It’s been 3 years since I was first diagnosed with CIDP and while this disorder has presented me with my fair share of challenges, I’ve always had the support I need. With the help of Australian Red Cross Lifeblood and their selfless donors I’m able to receive the medical treatment I need to live my life to the fullest – but I’m not the only one.
To help raise awareness for the countless Australians who rely on plasma-based treatments and the growing demand for plasma donations, I’m proud to announce my partnership with Australian Red Cross Lifeblood. Together, we’re raising the visibility of this life-changing donation and the incredible medical treatments it can be used to create.
How plasma helps me and thousands more...
Every 6 weeks, I receive a plasma-based medicine know as Intravenous Immunoglobulin (IVIg). The medication is packed with good antibodies from donors’ plasma that help fight the symptoms of CDIP. While the treatment is groundbreaking, it’s not easy to make. A single treatment can take up to 5 plasma donations of 32 whole blood donations to produce, and I’m just one recipient. Every month over 13,000 Australian’s receive IVIG.
How to get involved...
Over the coming months I’ll be appearing as a Lifeblood ambassador in their latest campaign, encouraging Aussies to roll up with sleeves and give, but I need your help. I’ve worked with Lifeblood to set up my very own Lifeblood donor team, Klim’s Champions and I’m looking for new recruits! Anyone can join and when you do, your donation will go towards providing medication for people like me, as well as countless other life-changing uses.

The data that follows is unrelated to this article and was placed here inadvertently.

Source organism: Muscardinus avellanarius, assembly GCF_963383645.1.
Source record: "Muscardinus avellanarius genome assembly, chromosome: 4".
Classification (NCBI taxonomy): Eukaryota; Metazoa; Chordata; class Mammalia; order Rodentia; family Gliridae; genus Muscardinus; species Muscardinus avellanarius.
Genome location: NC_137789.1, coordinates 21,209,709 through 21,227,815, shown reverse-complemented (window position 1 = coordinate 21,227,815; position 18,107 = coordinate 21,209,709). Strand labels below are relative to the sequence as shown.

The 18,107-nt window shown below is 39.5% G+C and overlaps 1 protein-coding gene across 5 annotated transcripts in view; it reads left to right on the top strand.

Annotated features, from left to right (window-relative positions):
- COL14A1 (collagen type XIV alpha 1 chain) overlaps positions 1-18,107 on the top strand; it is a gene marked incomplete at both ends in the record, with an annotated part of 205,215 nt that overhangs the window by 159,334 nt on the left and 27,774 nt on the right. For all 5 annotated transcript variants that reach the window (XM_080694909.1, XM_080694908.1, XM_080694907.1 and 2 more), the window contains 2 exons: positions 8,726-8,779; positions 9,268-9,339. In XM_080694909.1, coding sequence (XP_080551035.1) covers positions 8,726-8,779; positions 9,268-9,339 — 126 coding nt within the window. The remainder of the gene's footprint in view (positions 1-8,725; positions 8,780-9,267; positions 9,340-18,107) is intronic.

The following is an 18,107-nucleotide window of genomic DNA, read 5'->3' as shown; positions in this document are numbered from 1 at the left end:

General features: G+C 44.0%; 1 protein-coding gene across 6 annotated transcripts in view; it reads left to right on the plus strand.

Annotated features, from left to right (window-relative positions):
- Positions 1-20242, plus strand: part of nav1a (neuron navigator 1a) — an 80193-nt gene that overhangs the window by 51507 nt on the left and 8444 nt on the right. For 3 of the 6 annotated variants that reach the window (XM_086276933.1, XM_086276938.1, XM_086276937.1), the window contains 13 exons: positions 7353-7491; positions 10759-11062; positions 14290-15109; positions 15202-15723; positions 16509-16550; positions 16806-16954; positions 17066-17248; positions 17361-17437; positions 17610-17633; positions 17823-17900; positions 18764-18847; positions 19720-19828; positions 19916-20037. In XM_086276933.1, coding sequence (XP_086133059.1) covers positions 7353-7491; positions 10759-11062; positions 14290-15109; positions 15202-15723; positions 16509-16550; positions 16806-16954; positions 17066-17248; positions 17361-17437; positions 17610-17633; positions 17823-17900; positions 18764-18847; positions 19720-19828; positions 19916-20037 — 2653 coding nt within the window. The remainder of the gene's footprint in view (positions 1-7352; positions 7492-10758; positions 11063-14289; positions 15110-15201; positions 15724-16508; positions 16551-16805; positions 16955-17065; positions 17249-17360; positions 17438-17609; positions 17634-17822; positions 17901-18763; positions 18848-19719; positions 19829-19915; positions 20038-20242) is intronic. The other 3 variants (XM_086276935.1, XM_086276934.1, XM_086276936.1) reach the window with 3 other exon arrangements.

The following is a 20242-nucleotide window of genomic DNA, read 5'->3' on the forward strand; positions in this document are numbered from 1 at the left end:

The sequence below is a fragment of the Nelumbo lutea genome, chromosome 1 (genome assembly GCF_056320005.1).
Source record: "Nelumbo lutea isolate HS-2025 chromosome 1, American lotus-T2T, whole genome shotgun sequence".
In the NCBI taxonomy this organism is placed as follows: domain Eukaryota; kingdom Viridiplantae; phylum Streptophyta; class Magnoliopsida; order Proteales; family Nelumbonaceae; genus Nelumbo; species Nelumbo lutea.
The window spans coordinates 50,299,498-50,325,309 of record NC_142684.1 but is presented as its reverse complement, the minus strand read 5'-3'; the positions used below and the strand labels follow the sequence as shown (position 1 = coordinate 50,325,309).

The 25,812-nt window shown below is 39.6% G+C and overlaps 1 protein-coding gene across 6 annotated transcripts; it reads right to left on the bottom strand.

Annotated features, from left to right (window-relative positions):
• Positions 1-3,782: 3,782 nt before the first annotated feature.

- Go to https://www.lifeblood.com.au
- Log in to your account, or register if you don’t already have one. You don’t need to be a donor to register.
- Head to the 'Teams’ tab in the top right and click ‘My Teams’
- Search for ‘Klim’s Champions’ and join – easy!
Learn more about plasma
- Plasma contains antibodies, the body’s own little “ninja warriors”, that helps us fight infections and diseases.
- Plasma has now overtaken blood donations as the type of donation most needed by patients and hospitals in Australia.
- Plasma-derived medicines are used to treat more than 50 serious medical conditions.
- It is used in hospitals across Australia every day to treat trauma and bleeding, but it's also used to make life-saving medicine for patients with auto-immune diseases, cancer, haemophilia, kidney conditions and burns.
- In addition to the large number of medical conditions, plasma is also used to treat every Australian who has had a post-exposure tetanus injection or chicken pox injection.
- Every pregnant woman who receives an Anti-D injection is also a plasma recipient.
- Donating plasma is a lot like donating blood, and just as rewarding. The process is called ‘apheresis’, whereby a special machine draws blood from your arm and separates the blood out to collect the plasma, which is yellow in colour, while the remainder of the blood is returned to your body.
- Donating plasma means you give twice as much plasma as you would in a normal blood donation. And you can donate more often – as frequently as every two weeks. If you’re a whole blood donor, you can give plasma four weeks after your blood donation.